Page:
The challenge for every business owner is to decide (1) do I simply compete as an orange - knowing I will have to out-market (advertise, SEO, etc...) all the other oranges in my sector and accept that price will drive most decisions or (2) narrow the competing field by specializing - become unique - a blood orange, naval orange, or clementine for example. There is no right or wrong answer here. The downfall comes by being unaware, in denial, or worse yet, think you have something unique when in fact you don't.
Here is a quick example. Cordell and Cordell is a law firm. I think we all know how many law firms there are in this world (that stack of oranges is a mile high). Recognizing this, Cordell and Cordell chose to specialize - they became a domestic litigation firm further specializing in men’s divorce - a blood orange (no pun). In doing so, they reduced the size of the competition significantly. And by fully embracing this strategy they know clearly who they want to serve (target) as a customer. They have even gone so far as to own and manage the content of mensdivorce.com and mensrights.com. Brilliant!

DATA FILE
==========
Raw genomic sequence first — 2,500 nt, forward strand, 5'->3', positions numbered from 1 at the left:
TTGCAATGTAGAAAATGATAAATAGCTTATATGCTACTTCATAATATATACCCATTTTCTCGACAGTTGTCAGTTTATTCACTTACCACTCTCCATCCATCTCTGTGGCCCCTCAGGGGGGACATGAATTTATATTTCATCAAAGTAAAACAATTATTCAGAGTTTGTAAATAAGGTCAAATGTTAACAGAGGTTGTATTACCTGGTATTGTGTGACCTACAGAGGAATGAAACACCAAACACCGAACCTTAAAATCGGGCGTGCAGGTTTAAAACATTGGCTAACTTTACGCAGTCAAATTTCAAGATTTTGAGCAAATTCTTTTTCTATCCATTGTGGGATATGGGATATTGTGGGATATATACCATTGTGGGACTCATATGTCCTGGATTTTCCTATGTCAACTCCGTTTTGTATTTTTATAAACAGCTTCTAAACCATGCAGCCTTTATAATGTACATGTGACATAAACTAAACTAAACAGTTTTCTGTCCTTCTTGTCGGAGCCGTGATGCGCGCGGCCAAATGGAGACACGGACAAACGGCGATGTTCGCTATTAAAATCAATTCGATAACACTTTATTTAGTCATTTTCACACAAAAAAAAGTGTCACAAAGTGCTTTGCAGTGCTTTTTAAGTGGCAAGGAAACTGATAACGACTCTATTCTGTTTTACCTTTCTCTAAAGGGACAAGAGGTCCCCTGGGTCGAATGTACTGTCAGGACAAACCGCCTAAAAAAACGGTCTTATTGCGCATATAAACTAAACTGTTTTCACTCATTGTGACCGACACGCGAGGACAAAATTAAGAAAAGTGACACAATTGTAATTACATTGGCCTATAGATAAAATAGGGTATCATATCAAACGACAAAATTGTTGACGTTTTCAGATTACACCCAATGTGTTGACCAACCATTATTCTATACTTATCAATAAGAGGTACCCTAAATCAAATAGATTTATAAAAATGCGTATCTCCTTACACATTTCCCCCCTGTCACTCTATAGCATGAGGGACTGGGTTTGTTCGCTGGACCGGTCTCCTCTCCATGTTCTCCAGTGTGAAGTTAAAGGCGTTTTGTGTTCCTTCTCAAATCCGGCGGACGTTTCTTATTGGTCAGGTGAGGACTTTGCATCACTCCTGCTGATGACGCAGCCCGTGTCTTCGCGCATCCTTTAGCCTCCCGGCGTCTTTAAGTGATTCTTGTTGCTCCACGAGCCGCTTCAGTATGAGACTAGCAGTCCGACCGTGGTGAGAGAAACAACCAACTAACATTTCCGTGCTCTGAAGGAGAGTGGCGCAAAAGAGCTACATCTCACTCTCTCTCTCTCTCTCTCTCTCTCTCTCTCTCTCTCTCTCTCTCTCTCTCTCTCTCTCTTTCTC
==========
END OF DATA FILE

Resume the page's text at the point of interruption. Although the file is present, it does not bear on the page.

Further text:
I have a friend who once defined his firm as a marketing company. He eventually recognized he was in a very crowded market (lots of oranges (marketing firms) here in Atlanta). Every engagement became a competitive race to the bottom in price. He decided to change course, to specialize in just one aspect of the marketing spectrum - marketing communications, even further specializing in presentations. He created a brand called Presentation Tune-ups and is now much clearer about who specifically he is targeting for his specialized service. And much like the lawyer example above his relationships, first built around presentations, eventually encompasses other marketing related services.
So ask yourself, are you an orange competing against other oranges? If so, how will your customer choose your orange from the rest on the stack? What does your dartboard look like? Or, have you made yourself a unique enough orange to warrant being placed in a different bin, with the ability to command a higher price, and a much clearer understanding of the bullseye your marketing and sales force are aiming at.
Tired of being an orange among all the other oranges? Let's talk over a cup of coffee how we can define a way to make your metro Atlanta business unique. Contact me here.
About the author. Mike Gomez is President of Allegro Consulting, a growth specialty firm helping Georgia business owners take their company "to the next level". He grew his very first client’s business from $8M to $35M in just two years. Mike is a sales process evangelist, prolific speaker, writer, three-time marathoner, a former military officer and pilot of both aircraft and helicopters. www.allegroconsultant.com